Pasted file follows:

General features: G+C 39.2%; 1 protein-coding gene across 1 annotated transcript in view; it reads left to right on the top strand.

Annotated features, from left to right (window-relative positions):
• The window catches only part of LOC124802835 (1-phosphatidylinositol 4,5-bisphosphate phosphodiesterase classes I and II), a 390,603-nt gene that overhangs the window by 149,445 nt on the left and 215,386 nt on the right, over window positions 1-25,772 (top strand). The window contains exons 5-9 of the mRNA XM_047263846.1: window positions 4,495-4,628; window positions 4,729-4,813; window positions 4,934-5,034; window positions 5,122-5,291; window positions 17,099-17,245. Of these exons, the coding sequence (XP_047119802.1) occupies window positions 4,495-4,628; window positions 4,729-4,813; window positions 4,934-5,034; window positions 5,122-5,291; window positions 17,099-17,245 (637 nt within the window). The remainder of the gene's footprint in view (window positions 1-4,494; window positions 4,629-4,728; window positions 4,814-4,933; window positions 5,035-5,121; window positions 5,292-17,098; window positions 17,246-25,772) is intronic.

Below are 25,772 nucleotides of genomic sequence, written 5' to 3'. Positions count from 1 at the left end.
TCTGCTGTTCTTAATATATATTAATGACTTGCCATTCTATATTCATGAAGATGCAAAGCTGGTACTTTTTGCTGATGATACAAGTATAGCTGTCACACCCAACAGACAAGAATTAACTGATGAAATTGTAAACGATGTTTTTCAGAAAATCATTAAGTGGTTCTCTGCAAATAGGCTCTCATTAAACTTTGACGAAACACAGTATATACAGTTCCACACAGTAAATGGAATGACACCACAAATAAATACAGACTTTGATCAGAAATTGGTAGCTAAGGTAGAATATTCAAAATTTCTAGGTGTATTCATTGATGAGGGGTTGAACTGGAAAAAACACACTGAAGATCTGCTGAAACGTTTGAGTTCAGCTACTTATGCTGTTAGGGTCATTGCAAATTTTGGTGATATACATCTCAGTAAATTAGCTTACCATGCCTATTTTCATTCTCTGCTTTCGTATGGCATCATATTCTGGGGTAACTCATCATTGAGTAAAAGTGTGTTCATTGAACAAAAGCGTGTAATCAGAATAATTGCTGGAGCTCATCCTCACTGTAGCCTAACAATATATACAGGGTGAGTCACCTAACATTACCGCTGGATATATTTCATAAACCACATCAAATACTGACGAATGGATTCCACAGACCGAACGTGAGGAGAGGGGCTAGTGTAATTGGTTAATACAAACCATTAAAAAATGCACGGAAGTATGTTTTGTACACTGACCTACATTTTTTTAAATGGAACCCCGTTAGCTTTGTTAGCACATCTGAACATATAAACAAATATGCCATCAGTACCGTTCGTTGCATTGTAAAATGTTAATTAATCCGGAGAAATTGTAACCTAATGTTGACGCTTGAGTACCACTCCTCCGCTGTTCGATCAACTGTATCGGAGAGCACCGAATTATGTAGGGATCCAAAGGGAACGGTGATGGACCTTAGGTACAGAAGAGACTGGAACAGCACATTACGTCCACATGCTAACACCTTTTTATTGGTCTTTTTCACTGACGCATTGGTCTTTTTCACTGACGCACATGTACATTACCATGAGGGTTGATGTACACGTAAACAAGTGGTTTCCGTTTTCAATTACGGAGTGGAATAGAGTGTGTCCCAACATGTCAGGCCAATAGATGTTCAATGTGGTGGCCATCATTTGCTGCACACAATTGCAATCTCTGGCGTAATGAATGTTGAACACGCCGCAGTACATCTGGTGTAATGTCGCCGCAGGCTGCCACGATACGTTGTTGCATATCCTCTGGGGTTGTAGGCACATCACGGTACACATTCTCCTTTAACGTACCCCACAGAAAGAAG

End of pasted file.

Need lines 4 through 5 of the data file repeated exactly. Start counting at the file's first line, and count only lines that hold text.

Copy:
Below are 25,772 nucleotides of genomic sequence, written 5' to 3'. Positions count from 1 at the left end.
TCTGCTGTTCTTAATATATATTAATGACTTGCCATTCTATATTCATGAAGATGCAAAGCTGGTACTTTTTGCTGATGATACAAGTATAGCTGTCACACCCAACAGACAAGAATTAACTGATGAAATTGTAAACGATGTTTTTCAGAAAATCATTAAGTGGTTCTCTGCAAATAGGCTCTCATTAAACTTTGACGAAACACAGTATATACAGTTCCACACAGTAAATGGAATGACACCACAAATAAATACAGACTTTGATCAGAAATTGGTAGCTAAGGTAGAATATTCAAAATTTCTAGGTGTATTCATTGATGAGGGGTTGAACTGGAAAAAACACACTGAAGATCTGCTGAAACGTTTGAGTTCAGCTACTTATGCTGTTAGGGTCATTGCAAATTTTGGTGATATACATCTCAGTAAATTAGCTTACCATGCCTATTTTCATTCTCTGCTTTCGTATGGCATCATATTCTGGGGTAACTCATCATTGAGTAAAAGTGTGTTCATTGAACAAAAGCGTGTAATCAGAATAATTGCTGGAGCTCATCCTCACTGTAGCCTAACAATATATACAGGGTGAGTCACCTAACATTACCGCTGGATATATTTCATAAACCACATCAAATACTGACGAATGGATTCCACAGACCGAACGTGAGGAGAGGGGCTAGTGTAATTGGTTAATACAAACCATTAAAAAATGCACGGAAGTATGTTTTGTACACTGACCTACATTTTTTTAAATGGAACCCCGTTAGCTTTGTTAGCACATCTGAACATATAAACAAATATGCCATCAGTACCGTTCGTTGCATTGTAAAATGTTAATTAATCCGGAGAAATTGTAACCTAATGTTGACGCTTGAGTACCACTCCTCCGCTGTTCGATCAACTGTATCGGAGAGCACCGAATTATGTAGGGATCCAAAGGGAACGGTGATGGACCTTAGGTACAGAAGAGACTGGAACAGCACATTACGTCCACATGCTAACACCTTTTTATTGGTCTTTTTCACTGACGCATTGGTCTTTTTCACTGACGCACATGTACATTACCATGAGGGTTGATGTACACGTAAACAAGTGGTTTCCGTTTTCAATTACGGAGTGGAATAGAGTGTGTCCCAACATGTCAGGCCAATAGATGTTCAATGTGGTGGCCATCATTTGCTGCACACAATTGCAATCTCTGGCGTAATGAATGTTGAACACGCCGCAGTACATCTGGTGTAATGTCGCCGCAGGCTGCCACGATACGTTGTTGCATATCCTCTGGGGTTGTAGGCACATCACGGTACACATTCTCCTTTAACGTACCCCACAGAAAGAAG